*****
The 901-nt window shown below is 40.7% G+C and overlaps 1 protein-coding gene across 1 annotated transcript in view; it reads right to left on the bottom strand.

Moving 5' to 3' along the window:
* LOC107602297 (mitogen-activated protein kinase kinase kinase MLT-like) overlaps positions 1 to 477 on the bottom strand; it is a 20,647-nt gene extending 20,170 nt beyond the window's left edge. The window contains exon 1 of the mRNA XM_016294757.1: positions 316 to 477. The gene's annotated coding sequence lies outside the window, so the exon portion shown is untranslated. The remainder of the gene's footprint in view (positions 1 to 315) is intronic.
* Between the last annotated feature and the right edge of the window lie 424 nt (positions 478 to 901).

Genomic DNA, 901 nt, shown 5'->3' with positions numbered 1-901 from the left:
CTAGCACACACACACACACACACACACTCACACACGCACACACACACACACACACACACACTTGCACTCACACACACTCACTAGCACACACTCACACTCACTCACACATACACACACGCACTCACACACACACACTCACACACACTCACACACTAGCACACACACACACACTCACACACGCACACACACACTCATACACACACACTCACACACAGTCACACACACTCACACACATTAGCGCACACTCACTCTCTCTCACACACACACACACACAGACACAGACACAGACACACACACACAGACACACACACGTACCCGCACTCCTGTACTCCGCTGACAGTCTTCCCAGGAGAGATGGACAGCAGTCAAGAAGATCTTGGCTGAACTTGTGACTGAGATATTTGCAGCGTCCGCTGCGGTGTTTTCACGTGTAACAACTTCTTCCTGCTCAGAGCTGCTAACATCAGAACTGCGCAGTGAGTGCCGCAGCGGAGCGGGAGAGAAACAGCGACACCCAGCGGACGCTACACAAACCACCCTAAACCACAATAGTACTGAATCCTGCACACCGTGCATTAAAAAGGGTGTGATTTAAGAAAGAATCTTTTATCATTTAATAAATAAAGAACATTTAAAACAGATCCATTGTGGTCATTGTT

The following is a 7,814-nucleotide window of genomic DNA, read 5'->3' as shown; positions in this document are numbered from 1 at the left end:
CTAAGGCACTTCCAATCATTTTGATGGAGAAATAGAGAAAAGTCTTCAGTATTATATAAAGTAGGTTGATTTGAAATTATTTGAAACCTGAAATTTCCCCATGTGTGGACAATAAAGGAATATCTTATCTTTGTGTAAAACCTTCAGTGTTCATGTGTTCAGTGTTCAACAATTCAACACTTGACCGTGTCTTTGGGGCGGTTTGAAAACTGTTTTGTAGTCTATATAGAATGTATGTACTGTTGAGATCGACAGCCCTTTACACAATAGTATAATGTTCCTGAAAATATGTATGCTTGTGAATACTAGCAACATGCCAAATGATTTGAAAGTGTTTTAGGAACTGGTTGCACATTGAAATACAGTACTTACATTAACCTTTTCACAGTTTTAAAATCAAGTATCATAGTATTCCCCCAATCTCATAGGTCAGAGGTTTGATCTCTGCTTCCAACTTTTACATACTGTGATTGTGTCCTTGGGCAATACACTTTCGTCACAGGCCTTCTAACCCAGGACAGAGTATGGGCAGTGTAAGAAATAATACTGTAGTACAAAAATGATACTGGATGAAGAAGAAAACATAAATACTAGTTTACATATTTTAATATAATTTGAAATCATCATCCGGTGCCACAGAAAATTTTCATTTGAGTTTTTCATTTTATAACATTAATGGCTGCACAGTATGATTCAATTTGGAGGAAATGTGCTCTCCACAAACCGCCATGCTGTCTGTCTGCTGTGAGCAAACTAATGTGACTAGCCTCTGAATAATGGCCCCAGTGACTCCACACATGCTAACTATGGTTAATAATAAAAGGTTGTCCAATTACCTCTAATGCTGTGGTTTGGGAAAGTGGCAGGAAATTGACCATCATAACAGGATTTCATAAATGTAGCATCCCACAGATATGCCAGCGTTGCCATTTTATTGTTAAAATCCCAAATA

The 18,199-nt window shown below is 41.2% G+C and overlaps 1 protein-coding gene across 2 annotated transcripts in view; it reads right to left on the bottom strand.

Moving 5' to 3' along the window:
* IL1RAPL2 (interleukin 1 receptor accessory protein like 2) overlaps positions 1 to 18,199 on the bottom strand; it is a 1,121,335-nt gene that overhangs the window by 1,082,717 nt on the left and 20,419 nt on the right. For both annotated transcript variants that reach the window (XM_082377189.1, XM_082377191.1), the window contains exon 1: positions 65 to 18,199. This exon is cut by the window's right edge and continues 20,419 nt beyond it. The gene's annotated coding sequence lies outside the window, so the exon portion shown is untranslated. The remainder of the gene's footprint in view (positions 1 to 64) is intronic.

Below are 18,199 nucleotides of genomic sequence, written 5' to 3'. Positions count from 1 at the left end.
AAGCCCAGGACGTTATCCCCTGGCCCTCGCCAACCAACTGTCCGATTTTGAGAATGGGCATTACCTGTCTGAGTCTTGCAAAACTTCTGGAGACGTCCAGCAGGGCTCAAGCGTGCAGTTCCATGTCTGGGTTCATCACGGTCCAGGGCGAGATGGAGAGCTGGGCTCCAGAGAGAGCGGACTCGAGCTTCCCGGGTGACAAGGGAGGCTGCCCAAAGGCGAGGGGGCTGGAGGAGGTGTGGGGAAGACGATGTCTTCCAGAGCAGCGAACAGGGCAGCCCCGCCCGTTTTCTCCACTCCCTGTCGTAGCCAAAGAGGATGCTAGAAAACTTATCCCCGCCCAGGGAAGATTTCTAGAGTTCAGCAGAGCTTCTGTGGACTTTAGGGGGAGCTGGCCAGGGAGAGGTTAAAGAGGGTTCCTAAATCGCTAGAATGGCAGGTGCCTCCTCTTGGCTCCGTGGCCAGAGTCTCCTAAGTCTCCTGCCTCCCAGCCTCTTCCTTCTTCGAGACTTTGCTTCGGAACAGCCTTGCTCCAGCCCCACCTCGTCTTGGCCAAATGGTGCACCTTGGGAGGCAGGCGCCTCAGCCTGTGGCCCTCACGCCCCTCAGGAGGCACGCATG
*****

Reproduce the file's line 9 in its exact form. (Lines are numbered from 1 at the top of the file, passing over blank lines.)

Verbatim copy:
The 18,199-nt window shown below is 41.2% G+C and overlaps 1 protein-coding gene across 2 annotated transcripts in view; it reads right to left on the bottom strand.